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The unification as part of the language idea reminded me of matching in Lisp and Pop-11 (see chapter 7 of the Pop-11 Primer] and chapter 19 of On Lisp). Not exactly what you're talking about but might be worth a look.

Consider how unification works. First, if a particular item has a value we say it is "bound" to that value. We can then unify two items if they fall under one of the following three conditions

Like the Var class in Perl and Prolog and Continuations... oh my! :-)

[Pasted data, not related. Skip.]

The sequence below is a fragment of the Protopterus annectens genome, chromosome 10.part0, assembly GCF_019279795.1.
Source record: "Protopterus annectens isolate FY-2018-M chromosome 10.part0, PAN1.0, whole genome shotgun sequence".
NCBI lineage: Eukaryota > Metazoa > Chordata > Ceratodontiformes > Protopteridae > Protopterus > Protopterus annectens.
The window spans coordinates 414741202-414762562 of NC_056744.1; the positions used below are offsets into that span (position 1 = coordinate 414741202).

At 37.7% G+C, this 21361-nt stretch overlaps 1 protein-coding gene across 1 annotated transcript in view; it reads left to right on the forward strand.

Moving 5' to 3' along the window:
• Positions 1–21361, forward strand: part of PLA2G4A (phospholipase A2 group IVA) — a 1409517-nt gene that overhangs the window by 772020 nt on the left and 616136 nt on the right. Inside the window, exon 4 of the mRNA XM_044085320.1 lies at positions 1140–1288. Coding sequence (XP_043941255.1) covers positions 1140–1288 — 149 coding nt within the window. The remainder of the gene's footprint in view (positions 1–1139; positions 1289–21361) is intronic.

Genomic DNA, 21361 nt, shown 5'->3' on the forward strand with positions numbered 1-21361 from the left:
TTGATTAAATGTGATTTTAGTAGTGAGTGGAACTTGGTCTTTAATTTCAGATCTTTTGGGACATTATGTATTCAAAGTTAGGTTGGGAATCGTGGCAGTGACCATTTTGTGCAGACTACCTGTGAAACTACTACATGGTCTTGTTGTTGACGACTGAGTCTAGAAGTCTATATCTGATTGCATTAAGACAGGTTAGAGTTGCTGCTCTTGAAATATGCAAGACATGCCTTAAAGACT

The main problem that I see is what happens when one tries to unify two conditionally bound objects? Should a junction be the result? Should the unification fail because we have nothing real to bind to? Should they only be allowed to unify iff they are identical? Is there any merit to this idea at all?

I don't see why it would be different from unification of "normal" unbound variables. The logic is the same, it's just the equality test that's different.


In reply to Re: (OT) Pushing inductive systems to their limit by adrianh
in thread (OT) Pushing inductive systems to their limit by Ovid

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